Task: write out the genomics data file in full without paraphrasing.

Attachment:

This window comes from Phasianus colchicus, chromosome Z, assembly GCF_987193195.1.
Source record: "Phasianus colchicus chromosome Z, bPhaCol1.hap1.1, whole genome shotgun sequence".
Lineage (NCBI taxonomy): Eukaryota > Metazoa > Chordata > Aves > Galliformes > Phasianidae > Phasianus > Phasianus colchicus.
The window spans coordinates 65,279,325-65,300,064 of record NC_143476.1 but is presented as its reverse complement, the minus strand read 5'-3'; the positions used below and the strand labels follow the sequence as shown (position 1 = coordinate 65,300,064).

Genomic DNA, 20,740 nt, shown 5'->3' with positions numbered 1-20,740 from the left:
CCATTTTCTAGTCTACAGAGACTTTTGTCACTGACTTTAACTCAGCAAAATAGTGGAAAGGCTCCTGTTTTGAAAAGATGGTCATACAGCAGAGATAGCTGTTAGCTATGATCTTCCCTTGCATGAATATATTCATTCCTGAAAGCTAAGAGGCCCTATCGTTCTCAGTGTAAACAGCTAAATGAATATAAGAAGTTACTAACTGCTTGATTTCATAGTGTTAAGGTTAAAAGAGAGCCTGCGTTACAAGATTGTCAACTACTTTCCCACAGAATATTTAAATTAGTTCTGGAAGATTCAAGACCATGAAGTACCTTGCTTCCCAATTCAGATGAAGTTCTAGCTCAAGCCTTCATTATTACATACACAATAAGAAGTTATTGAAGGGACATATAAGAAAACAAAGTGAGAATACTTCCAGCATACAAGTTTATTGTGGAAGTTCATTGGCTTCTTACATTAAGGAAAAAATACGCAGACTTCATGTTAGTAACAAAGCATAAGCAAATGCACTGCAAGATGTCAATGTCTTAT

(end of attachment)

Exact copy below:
This window comes from Phasianus colchicus, chromosome Z, assembly GCF_987193195.1.
Source record: "Phasianus colchicus chromosome Z, bPhaCol1.hap1.1, whole genome shotgun sequence".
Lineage (NCBI taxonomy): Eukaryota > Metazoa > Chordata > Aves > Galliformes > Phasianidae > Phasianus > Phasianus colchicus.
The window spans coordinates 65,279,325-65,300,064 of record NC_143476.1 but is presented as its reverse complement, the minus strand read 5'-3'; the positions used below and the strand labels follow the sequence as shown (position 1 = coordinate 65,300,064).

Genomic DNA, 20,740 nt, shown 5'->3' with positions numbered 1-20,740 from the left:
CCATTTTCTAGTCTACAGAGACTTTTGTCACTGACTTTAACTCAGCAAAATAGTGGAAAGGCTCCTGTTTTGAAAAGATGGTCATACAGCAGAGATAGCTGTTAGCTATGATCTTCCCTTGCATGAATATATTCATTCCTGAAAGCTAAGAGGCCCTATCGTTCTCAGTGTAAACAGCTAAATGAATATAAGAAGTTACTAACTGCTTGATTTCATAGTGTTAAGGTTAAAAGAGAGCCTGCGTTACAAGATTGTCAACTACTTTCCCACAGAATATTTAAATTAGTTCTGGAAGATTCAAGACCATGAAGTACCTTGCTTCCCAATTCAGATGAAGTTCTAGCTCAAGCCTTCATTATTACATACACAATAAGAAGTTATTGAAGGGACATATAAGAAAACAAAGTGAGAATACTTCCAGCATACAAGTTTATTGTGGAAGTTCATTGGCTTCTTACATTAAGGAAAAAATACGCAGACTTCATGTTAGTAACAAAGCATAAGCAAATGCACTGCAAGATGTCAATGTCTTAT